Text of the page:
 David – God gave Ruth and Boaz a son, whom they named Obed. God blessed Obed with a son, named Jesse. Then God gave yet another savior out of Bethlehem, Ruth’s Great Grandson, whom you know as David. He began as a shepherd, but God granted many rescues at his hand for Israel. He defeated the armed giant Goliath with his shepherd’s weapons, a sling and a stone. He led the armies of Israel and God blessed his leadership.

David became yet another savior to arise from Bethlehem.

God promised a still greater Savior. The Prophet Micah from Moresheth, just 20 miles southwest of Bethlehem, foretold that the Great King would arise from this little town, saying (Micah 5:2, ESV):

“But you, O Bethlehem Ephrathah, who are too little to be among the clans of Judah, from you shall come forth for me one who is to be ruler in Israel, whose coming forth is from of old, from ancient days.”

It’s true that there were different kinds of saviors to arise from Bethlehem. Boaz was a kinsman redeemer, who in a sense rescued Ruth from a difficult life. David was a great king and leader for Israel, and God delivered Israel during his reign. The Judges were all saviors in a sense too, but none of them could save his people from their sins.

Does it bother you to read, ‘a savior’ in these words? Does it seem to say that He is only one of many saviors like the Oprah Winfrey and Joel Osteen’s of this world say, that Jesus is just one of many ways to God? Jesus would be just ‘a savior’ except that the next phrase singles him out and specifies Him, setting him apart from every other ‘so-called savior.’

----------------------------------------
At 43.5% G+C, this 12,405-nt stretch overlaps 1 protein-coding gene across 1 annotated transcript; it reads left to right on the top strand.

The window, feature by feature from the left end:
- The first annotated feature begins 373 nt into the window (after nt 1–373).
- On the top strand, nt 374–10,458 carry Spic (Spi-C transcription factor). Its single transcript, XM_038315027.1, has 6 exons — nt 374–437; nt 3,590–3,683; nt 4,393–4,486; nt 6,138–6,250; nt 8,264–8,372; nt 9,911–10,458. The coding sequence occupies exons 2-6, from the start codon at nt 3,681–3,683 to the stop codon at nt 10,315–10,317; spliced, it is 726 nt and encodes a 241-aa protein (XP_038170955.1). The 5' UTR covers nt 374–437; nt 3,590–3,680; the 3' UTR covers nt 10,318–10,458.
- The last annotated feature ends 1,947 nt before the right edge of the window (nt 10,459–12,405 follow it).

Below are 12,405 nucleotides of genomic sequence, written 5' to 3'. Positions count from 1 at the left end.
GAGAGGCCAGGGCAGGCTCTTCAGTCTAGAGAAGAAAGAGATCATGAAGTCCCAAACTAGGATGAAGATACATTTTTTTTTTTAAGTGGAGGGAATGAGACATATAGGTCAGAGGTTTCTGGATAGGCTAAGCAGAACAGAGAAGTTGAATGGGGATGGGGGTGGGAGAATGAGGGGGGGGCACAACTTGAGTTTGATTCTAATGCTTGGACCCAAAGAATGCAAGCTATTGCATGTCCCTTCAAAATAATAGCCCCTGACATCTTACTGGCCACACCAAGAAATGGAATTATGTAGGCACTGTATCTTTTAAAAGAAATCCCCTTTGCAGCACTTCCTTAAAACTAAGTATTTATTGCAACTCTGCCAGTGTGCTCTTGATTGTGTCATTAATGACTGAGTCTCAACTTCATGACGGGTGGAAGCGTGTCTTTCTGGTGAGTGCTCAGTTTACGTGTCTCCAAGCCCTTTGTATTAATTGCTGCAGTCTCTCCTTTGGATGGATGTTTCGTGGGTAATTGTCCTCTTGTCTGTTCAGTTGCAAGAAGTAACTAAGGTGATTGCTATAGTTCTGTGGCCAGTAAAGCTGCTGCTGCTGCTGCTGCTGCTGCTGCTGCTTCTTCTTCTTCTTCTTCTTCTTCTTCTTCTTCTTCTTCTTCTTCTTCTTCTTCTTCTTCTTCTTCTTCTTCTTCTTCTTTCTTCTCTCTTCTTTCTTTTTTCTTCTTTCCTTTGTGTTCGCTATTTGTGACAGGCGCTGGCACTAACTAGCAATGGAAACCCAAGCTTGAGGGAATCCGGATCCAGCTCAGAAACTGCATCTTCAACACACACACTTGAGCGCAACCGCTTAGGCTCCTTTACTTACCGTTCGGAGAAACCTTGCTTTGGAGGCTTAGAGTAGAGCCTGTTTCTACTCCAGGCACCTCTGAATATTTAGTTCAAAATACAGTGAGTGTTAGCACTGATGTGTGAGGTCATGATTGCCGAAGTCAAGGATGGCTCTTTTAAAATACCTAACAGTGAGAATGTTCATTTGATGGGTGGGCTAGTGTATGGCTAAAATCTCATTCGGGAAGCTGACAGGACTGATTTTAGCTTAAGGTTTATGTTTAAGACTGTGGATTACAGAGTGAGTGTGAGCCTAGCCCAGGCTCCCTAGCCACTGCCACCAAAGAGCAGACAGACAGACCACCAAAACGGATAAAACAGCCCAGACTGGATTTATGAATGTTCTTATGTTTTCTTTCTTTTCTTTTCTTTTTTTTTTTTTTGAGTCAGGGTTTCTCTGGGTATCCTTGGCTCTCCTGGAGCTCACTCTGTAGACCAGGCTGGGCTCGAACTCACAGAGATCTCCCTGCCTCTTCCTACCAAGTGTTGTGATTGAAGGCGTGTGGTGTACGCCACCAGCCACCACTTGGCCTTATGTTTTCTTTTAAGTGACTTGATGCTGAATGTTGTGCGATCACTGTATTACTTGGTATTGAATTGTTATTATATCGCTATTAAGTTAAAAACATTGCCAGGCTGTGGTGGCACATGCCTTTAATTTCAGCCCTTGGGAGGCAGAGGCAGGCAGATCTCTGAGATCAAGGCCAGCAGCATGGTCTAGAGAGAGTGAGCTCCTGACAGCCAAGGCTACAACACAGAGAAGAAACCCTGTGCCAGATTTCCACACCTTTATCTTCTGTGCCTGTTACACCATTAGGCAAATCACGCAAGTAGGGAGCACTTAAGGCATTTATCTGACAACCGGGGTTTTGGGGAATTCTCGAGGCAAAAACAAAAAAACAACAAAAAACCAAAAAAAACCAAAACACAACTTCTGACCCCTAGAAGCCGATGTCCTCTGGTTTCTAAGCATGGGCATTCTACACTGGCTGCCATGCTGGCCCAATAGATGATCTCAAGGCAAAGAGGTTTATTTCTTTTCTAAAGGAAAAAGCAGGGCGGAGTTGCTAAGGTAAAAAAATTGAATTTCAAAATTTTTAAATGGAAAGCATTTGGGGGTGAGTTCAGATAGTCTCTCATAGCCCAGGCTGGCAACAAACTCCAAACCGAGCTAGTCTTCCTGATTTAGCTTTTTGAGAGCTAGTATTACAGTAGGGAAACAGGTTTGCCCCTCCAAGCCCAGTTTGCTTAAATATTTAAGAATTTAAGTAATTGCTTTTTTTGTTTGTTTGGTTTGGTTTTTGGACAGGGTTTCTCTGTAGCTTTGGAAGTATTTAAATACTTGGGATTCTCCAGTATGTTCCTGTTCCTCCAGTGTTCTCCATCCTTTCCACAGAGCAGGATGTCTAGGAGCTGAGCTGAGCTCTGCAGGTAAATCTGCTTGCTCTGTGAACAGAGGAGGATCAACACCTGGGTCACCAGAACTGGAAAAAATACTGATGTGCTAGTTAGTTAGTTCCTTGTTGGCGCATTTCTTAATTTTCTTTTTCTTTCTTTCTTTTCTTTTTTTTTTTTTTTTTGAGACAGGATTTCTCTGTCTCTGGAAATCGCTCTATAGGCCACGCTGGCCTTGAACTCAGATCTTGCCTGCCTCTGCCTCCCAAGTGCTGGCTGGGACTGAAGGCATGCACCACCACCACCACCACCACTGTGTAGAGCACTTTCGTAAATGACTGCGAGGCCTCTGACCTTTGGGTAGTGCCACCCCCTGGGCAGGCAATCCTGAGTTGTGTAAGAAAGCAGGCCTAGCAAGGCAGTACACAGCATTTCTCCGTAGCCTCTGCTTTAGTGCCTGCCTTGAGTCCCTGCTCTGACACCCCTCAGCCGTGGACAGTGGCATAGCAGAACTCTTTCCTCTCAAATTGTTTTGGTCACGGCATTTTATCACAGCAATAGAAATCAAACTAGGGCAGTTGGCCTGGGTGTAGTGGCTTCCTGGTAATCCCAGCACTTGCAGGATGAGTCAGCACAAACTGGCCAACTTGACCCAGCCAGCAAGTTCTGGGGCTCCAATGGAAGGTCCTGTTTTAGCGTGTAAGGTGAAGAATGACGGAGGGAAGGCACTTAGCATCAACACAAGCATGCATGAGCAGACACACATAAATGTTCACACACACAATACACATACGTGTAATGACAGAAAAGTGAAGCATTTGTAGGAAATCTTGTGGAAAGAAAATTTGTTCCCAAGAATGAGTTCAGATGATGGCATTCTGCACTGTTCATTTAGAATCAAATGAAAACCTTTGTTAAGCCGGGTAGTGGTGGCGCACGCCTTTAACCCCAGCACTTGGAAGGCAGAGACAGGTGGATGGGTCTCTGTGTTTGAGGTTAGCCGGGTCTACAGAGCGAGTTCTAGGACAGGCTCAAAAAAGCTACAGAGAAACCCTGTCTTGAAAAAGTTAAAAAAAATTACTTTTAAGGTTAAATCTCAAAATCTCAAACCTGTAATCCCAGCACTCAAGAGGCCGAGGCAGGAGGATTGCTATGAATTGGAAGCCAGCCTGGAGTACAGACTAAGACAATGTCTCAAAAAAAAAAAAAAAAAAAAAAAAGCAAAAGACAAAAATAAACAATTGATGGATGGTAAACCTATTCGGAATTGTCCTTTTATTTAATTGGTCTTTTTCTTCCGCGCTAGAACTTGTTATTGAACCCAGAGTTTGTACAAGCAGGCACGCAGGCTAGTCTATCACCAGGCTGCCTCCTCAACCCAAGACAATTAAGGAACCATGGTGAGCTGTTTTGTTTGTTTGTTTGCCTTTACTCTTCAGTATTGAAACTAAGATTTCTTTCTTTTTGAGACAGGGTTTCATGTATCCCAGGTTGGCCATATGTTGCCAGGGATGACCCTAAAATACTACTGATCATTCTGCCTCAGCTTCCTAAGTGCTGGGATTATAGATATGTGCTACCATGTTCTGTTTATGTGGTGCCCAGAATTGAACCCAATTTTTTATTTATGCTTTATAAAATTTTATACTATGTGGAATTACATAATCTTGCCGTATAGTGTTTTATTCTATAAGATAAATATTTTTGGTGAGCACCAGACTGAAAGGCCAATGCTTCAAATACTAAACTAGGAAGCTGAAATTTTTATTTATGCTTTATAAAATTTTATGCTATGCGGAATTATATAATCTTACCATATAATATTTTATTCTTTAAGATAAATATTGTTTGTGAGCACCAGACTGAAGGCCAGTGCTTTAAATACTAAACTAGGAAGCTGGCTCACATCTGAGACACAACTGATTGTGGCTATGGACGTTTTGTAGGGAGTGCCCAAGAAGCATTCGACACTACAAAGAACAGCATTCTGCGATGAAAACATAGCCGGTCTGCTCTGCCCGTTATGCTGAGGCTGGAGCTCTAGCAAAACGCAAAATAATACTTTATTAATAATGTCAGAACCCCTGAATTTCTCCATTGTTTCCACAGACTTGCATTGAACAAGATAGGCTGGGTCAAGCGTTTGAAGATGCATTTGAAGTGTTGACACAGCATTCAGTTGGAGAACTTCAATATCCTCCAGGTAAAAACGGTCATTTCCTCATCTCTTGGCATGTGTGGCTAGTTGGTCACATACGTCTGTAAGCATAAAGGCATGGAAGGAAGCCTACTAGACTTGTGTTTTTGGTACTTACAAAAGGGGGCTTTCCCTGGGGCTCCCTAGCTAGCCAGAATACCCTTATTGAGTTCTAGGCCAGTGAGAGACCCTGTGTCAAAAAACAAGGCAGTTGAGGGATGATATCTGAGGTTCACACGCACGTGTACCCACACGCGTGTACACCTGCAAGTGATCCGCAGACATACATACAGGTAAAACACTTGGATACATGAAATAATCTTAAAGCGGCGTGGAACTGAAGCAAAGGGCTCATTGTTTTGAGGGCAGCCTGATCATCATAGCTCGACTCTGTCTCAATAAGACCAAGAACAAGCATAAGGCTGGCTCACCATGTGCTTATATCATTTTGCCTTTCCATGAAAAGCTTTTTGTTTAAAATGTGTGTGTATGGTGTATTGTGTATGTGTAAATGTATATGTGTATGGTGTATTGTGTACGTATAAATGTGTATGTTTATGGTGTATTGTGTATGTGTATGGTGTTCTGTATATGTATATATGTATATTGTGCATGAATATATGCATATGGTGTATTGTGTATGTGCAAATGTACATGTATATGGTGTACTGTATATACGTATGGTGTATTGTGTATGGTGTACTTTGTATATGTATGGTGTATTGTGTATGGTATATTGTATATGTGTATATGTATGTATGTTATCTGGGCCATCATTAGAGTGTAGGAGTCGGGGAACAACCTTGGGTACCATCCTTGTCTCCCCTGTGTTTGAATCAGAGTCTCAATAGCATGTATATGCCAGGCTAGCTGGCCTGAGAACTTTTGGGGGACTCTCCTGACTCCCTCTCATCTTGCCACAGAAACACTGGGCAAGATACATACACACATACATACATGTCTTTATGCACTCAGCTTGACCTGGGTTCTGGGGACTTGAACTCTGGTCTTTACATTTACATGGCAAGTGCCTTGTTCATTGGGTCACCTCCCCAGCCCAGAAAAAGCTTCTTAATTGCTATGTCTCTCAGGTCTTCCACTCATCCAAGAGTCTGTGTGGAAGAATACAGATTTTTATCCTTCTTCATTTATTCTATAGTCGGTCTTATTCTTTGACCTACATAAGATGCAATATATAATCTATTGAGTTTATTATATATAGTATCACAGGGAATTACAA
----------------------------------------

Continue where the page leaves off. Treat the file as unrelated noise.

11 For unto you is born this day in the city of David a Savior,
who is Christ the Lord.

The Prophets didn’t promise many Christs...but one. They called Him different things, like: “Seed of the Woman, Seed of Abraham, Isaac and Jacob.” Jacob called him “Shiloh, the Bringer of Peace.” Jeremiah called Him, “The Lord our Righteousness.” Daniel called Him, “The Son of Man.”
Isaiah called him “The Branch” or “the shoot to spring from the stump of Jesse”; and “Immanuel, which means God with us.” Malachi called Him “the Messenger of the Covenant.”

These promises all concerned The Christ, the Messiah. The angel didn’t foretell the birth of ‘another option’ for humankind, but the only option. He’s called a Savior, because that’s what He is...but He’s the only one...for He is Christ the Lord. There are not many, but one.

He isn’t one of many, but one of a kind. For it is written of Him and Him alone (Acts 4:12):

12 And there is salvation in no one else,
for there is no other name under heaven given among men
by which we must be saved.”

While we don’t know with certainty what all a 1st Century Shepherd was afraid of...we do know the things that we fear. We are afraid of death. We are sometimes afraid of the future. When we ask ourselves whether we are good enough to stand before God...His Law tells us the unvarnished truth...NO. All have sinned and fall short of the Glory of God.

Which is why we dare never forget the real meaning of Christmas. It’s summed up for us in the words of an Angel to terrified shepherds. “Don’t go on being afraid...A Savior is born for you, Christ the Lord.” Cling to Him and you need never again fear sin, death or Satan.

“Don’t go on being afraid.”